The Mat-Su Valley is filled with adventures around every turn in the road, but how much do you know about the area? Here are five facts that may come as a surprise to many.



The Mat-Su Borough encompasses 25,000 square miles, all the way north to Denali State Park along the Glenn Highway, and all the way north to Lake Louise along the Glenn Highway. To put that into perspective, it's nearly the same size as the country of Ireland. It's almost the same square miles as the entire state of West Virginia.


Denali National Park

Many people don't realize that part of Denali National Park is in the border of the Mat-Su Borough, because the entrance to the park is beyond our boundary. However, the total area of the Denali National Park and Preserve that is in the boundary of the Mat-Su Borough is 2,621 square miles. The total area of Denali National Park and Preserve is 9,416 square miles. Therefore, 27.8 percent of Denali National Park and preserve exists within our boundaries.  Also, Denali National Park and Preserve makes up 10.4 percent of the total area of the borough.


Dog mushing

Many people know that the world-famous Iditarod dog sled race officially starts in Willow in early March. But did you know the Mat-Su is home to many recreational and professional mushers? Iditarod champions like Martin Buser and Dallas Seavey live in the Mat-Su Borough, along with fan favorite Dee Dee Jonrowe and former Yukon Quest champion Vern Halter. You can take a tour of many of these kennels in the Valley.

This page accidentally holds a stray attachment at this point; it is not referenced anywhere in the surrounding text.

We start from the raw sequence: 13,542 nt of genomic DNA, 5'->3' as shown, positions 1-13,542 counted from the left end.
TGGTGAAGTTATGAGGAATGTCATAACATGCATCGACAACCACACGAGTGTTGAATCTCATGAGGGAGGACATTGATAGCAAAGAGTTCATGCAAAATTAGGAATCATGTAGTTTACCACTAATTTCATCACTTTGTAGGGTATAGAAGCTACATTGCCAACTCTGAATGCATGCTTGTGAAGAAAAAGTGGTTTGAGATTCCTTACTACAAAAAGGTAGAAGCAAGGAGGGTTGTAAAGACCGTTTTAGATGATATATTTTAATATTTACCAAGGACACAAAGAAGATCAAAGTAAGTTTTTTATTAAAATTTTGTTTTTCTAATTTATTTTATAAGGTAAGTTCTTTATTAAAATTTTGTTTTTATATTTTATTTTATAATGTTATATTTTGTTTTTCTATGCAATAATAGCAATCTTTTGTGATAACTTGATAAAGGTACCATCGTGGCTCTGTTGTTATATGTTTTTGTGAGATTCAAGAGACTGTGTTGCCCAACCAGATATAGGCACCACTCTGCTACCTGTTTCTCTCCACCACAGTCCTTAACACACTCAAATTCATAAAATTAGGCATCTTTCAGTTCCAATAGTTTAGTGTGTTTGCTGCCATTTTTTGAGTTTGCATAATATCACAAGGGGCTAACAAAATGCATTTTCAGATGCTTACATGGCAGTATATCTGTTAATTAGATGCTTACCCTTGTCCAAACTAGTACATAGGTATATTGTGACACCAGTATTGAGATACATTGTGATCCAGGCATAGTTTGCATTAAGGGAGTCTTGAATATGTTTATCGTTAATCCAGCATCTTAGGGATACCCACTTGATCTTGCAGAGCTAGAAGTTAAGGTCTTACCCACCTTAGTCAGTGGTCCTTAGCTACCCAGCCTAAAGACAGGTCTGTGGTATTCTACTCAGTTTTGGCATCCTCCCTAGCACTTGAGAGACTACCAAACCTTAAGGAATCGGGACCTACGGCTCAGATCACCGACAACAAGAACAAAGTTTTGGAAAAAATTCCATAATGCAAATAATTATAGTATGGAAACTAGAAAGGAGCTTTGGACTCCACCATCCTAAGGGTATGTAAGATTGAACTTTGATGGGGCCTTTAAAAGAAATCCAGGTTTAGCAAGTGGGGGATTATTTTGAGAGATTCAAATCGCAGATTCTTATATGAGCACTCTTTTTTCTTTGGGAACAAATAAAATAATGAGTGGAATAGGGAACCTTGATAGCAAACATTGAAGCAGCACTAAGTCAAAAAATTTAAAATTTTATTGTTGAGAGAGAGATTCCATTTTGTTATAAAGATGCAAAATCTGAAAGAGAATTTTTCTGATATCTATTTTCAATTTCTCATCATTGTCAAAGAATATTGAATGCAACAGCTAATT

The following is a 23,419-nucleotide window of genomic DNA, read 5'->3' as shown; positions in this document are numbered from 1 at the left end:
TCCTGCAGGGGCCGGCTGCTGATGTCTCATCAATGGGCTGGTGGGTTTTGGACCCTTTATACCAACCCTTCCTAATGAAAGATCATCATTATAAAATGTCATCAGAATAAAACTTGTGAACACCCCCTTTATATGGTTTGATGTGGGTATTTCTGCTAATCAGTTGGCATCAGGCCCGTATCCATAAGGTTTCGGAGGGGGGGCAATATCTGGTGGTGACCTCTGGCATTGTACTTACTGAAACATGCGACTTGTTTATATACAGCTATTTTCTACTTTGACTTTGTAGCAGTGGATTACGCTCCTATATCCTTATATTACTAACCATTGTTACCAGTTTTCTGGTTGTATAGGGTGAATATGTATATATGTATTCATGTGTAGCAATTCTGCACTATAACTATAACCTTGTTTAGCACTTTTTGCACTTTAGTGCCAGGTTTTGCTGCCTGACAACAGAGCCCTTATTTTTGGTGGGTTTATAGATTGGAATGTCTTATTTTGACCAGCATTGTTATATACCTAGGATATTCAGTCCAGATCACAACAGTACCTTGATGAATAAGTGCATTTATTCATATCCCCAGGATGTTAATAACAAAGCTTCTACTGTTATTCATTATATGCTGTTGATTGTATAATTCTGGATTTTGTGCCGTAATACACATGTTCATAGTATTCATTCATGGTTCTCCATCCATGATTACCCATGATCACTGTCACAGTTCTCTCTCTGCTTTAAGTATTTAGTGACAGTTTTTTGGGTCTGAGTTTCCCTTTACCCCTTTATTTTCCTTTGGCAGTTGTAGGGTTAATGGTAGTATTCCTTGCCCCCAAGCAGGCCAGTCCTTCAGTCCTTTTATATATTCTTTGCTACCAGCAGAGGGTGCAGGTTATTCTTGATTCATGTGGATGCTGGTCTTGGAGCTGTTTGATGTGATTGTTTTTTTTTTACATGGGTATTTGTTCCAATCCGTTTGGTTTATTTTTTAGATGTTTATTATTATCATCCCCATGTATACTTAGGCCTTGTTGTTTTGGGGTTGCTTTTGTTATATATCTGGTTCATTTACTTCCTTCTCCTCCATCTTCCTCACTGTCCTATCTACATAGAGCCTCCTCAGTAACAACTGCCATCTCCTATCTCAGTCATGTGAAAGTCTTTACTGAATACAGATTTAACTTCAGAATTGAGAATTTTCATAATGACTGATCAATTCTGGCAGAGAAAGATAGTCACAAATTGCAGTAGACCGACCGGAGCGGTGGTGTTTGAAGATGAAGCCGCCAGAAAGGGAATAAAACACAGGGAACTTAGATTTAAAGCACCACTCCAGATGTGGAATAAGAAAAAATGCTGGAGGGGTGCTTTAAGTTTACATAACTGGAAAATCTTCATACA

Many people know of Hatcher Pass, one of the most scenic places in Alaska. But did you know that Independence Mine was once the United State's largest gold mining operation? That's right - gold was being mined from Hatcher Pass and transported through Wasilla to Knik, which was a large community in the 1940s. When World War II started, the military needed all supplies, so the mine was shut down. Following the war, it reopened briefly, but never on the scale it once was. Today, you can tour the mine during the summer.


Birch syrup

You don't typically look at trees and think of them as crops, but in the Susitna Valley you can! The area produces the most birch syrup in the entire nation. It takes 40 gallons of maple sap to make a gallon of syrup, but when it comes to birch, you're going to need a lot more - it takes 100 gallons of birch sap to get a gallon of syrup. This sweet confection can be found in locally made products including ice cream, caramels and even local beers. Kahiltna Birchworks in Talkeetna, the largest producer of birch syrup, has a gift shop on the Talkeenta Spur Road.